wrong regarding Active Directory (somewhat of topic here) but i like to
avaoid people following his suggestion:
Howard Chu <hyc(a)symas.com> wrote:
>> Here is why i believe others might run into the same issue. If you
>> to create a ldap client dealing with big search results for various
>> directories you had to use 1.2.840.113522.214.171.1249 even if you are
>> interested in collecting the entire result otherwise you would fail
>> Active Directory.
>Nonsense. You simply ask your AD administrator to raise the default
>the same way you would ask an OpenLDAP administrator to do the same
Well about 6 years ago when i first noticed this problem, i asked
Microsoft about that limit and yes you can use ntdsutil.exe to set
MaxPageSize to a higher limit:
But it is strongly recommend to not change it!!!! Over the years i have
seen quite some Active Directories customers and many of them are very
afraid when you ask them you change some configuration or extending the
schema. In 2001 SAP's IT set MaxPageSize=10000 for a few weeks as a
temporary workaround until i was able to provide a real solution. That
was a long time ago and today SAP's and probably most other companies
Active Directories are running with default values.
1.2.840.1135126.96.36.1999 and MaxPageSize had not been invented to make our
life more difficult. A good article about it is e.g.
I like to close with Gary Olsen's conclusion "The best practice for
setting MaxPageSize is to leave it alone."
>> The back-bdb behavior sounds right: It should remain possible to have
>> the rootdn's password in an entry instead of in slapd.conf. Among other
>> things, if the site has routines for regular password changes and "your
>> password is getting old" warnings, those will then cover rootdn as well.
> (But aging out the administrator's password is a good way to lock
> yourself out of your system.
Sure, so it depends on just how central that password is. But if I've
ignored a "your password is getting too old" warning for an admin user
and it gets disabled I've screwed up anyway, I prefer to set things up
to err on the side of caution. Though if it's even hard to log in to
the server machine and fix things there, I'd be in trouble.
> Note that ppolicy always lets the rootdn
> past all policy checks for this reason.)
Actually I've never used ppolicy, so I was thinking of our site's
automatic emails when we need to change our passwords.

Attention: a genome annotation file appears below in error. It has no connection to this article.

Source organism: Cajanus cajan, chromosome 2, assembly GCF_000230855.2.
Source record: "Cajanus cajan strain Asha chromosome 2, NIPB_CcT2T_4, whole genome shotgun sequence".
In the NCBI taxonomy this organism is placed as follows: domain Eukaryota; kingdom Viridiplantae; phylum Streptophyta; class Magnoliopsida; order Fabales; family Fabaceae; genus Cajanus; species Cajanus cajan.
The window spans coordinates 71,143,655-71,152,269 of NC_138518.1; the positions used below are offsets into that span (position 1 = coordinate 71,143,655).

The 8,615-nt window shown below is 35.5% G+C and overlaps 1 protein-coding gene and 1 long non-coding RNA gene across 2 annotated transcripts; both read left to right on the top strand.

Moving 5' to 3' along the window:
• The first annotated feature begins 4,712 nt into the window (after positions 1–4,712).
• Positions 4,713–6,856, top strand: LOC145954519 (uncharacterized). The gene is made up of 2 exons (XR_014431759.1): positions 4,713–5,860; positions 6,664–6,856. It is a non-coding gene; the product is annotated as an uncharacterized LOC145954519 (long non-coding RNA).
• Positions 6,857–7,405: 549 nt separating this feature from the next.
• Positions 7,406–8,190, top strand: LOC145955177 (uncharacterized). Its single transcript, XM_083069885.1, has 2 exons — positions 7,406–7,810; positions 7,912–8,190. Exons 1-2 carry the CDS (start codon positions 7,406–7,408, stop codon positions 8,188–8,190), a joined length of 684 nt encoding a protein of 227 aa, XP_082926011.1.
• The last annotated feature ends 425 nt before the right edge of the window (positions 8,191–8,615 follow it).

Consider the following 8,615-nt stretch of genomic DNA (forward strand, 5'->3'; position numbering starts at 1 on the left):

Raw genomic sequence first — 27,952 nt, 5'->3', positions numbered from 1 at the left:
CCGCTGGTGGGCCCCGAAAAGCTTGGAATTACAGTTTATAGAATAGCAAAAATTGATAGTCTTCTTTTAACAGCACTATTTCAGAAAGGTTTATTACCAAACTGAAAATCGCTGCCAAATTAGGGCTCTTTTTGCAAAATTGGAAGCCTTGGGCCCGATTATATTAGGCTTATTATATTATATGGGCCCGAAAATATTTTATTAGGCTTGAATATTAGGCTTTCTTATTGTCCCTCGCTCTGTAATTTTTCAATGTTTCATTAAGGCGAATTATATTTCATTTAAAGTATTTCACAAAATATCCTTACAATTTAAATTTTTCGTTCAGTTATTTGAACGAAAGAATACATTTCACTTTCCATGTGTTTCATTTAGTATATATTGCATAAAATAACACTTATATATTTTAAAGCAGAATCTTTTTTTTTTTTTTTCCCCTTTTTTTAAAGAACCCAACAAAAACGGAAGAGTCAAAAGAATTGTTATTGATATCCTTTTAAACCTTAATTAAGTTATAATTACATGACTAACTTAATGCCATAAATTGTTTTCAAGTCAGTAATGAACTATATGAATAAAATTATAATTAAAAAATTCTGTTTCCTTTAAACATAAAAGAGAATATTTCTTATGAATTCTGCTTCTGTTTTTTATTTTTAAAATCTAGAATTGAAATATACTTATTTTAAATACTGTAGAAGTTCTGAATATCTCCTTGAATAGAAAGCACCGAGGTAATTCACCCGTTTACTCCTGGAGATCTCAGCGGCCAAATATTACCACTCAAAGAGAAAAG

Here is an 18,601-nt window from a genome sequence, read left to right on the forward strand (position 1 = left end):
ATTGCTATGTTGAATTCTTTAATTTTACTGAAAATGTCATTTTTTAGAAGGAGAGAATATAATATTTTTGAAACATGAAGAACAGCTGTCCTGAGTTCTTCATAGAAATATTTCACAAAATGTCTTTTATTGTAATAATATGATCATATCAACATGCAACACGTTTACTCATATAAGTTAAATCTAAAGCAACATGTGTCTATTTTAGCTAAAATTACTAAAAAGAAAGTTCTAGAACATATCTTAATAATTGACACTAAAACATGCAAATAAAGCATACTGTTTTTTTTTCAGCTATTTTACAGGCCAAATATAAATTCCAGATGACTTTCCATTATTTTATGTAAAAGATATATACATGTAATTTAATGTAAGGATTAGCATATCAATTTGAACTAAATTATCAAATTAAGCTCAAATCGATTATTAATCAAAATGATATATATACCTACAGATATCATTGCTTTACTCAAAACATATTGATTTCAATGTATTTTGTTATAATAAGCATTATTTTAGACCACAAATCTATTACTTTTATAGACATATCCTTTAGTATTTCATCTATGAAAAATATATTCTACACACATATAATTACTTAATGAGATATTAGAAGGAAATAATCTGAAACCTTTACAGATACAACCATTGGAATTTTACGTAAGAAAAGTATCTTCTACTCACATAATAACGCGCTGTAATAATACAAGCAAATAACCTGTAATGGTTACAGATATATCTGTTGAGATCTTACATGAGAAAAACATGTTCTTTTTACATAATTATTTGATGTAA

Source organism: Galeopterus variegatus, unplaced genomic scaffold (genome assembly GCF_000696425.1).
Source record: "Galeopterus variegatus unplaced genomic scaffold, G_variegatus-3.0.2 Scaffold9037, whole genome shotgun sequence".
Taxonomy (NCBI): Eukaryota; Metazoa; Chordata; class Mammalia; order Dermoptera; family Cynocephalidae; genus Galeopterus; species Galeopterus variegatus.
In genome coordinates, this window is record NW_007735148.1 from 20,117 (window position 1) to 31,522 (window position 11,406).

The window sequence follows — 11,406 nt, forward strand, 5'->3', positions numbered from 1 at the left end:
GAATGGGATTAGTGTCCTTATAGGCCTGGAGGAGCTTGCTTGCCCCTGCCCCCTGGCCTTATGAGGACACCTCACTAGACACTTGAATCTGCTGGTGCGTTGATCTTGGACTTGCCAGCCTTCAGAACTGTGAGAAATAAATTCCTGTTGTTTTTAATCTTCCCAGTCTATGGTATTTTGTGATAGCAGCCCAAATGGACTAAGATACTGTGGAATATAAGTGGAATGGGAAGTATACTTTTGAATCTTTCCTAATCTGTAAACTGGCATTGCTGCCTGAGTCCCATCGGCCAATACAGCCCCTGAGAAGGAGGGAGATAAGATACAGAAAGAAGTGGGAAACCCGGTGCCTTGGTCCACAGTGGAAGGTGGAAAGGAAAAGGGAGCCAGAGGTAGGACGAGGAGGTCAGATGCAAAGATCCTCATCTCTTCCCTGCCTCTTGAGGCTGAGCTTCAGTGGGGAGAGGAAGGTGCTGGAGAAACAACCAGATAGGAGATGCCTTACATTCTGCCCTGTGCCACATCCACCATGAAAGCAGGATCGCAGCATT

>> OTOH if such an entry and rootpw both exist, I think it's a bug to
>> accept both passwords. I think an existing rootpw should override the
>> entry's password, that's safest and least surprising (if the admin sets
>> rootpw and someone else manages to create an entry with dn: <rootdn>).
> I disagree; this behavior has existed for a long time and there are probably
> people out there relying on it.
Good point. I would still like to get rid of it though. Even if it
takes an extra slapd.conf keyword.
> This isn't much different from the fact that
> userPassword itself is multivalued. I seem to recall this behavior being
> documented somewhere, can't find the reference at the moment.
I disagree - the difference is that rootpw vs. userPassword are stored
in different places and different people can modify or create them.
The rootpw doc in slapd.conf(5) looks misleading to me - at least it's
easy to read it differently from how it works.
I'm getting a deja vu feeling here, but I'm not sure from which
>> A few icky issues:
>> - if you've got rootdn from a SASL/EXTERNAL DN and rewrite it to inside
>> the database's DIT, it would be possible to create such an entry with
>> a password. We could advise people to use a DN outside the database
>> suffix in this case, and/or accept 'rootpw' with no parameter as
>> explicitly refusing Simple Bind with the rootdn.
> I don't think these cases merit any special consideration.
OK. Well, I might do something more general to the doc which touches on
it anyway if I think of a better way to write it.
>> - back-null's "bind on" (accept Simple Bind with any password).
>> Maybe in this case it's best to treat rootdn without rootpw as
>> "reject simple bind as rootdn", like your patch does.
> If "bind on" means "accept Simple Bind with any password" then rootpw
> should be irrelevant here. Of course, for back-null the rootdn itself is
> pretty meaningless.
I looked cross-eyed at that code. I meant bind off. Nevermind.